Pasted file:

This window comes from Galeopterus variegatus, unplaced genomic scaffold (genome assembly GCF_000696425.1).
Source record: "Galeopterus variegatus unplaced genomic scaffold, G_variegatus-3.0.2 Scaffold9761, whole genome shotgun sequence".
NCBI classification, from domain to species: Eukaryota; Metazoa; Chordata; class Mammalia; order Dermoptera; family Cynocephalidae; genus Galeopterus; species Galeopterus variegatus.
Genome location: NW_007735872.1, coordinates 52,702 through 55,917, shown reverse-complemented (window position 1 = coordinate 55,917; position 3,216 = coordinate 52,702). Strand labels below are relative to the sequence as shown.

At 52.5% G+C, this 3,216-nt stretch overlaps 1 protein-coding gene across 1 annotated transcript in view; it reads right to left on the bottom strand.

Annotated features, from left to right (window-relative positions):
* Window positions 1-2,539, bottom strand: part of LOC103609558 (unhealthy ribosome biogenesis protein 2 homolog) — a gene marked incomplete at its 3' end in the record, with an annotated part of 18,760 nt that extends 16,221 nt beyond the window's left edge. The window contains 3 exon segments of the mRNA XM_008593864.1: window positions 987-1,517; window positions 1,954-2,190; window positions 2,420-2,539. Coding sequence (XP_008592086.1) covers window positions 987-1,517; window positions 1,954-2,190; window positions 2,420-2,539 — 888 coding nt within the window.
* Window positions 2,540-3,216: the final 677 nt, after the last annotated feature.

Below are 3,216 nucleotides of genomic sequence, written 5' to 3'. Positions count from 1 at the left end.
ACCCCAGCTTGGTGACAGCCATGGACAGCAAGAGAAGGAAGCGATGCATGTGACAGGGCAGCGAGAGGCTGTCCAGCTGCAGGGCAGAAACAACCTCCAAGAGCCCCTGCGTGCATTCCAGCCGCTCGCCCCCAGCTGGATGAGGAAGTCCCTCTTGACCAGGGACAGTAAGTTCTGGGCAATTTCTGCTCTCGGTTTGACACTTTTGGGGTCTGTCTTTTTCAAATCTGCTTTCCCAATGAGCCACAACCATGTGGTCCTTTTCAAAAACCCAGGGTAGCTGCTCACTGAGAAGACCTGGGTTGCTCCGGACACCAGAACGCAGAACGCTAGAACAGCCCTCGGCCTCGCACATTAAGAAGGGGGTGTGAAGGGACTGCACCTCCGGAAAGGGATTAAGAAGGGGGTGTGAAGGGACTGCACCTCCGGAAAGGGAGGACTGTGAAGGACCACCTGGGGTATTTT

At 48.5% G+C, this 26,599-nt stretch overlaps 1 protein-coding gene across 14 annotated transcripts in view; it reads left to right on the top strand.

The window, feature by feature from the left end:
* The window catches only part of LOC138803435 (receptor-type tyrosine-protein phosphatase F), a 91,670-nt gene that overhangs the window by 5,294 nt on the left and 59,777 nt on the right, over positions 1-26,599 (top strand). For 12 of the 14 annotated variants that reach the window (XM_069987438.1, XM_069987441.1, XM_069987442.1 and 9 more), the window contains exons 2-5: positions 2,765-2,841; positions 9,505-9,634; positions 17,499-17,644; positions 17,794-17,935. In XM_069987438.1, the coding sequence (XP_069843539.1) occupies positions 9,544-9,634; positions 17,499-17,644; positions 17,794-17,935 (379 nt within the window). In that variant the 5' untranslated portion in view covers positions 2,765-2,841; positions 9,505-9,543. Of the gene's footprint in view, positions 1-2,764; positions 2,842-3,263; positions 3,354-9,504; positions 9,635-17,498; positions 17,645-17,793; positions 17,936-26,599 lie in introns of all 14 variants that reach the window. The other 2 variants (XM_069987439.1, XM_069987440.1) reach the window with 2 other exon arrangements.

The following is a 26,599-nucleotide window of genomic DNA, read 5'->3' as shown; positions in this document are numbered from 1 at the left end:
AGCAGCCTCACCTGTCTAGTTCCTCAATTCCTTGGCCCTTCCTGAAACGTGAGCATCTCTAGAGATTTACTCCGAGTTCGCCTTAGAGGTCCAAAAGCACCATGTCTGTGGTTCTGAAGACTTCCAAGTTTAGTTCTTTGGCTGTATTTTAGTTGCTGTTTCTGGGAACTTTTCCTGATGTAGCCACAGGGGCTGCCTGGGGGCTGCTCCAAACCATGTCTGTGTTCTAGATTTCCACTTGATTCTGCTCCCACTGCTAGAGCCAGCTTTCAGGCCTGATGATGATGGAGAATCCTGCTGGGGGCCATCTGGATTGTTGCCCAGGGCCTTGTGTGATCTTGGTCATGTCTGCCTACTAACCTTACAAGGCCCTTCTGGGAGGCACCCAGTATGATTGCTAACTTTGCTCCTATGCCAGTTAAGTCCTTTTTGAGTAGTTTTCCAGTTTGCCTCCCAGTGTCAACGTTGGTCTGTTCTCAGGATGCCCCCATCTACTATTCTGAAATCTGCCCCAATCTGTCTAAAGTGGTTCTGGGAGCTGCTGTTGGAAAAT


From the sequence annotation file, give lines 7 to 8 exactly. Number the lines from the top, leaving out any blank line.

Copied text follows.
* Window positions 1-2,539, bottom strand: part of LOC103609558 (unhealthy ribosome biogenesis protein 2 homolog) — a gene marked incomplete at its 3' end in the record, with an annotated part of 18,760 nt that extends 16,221 nt beyond the window's left edge. The window contains 3 exon segments of the mRNA XM_008593864.1: window positions 987-1,517; window positions 1,954-2,190; window positions 2,420-2,539. Coding sequence (XP_008592086.1) covers window positions 987-1,517; window positions 1,954-2,190; window positions 2,420-2,539 — 888 coding nt within the window.
* Window positions 2,540-3,216: the final 677 nt, after the last annotated feature.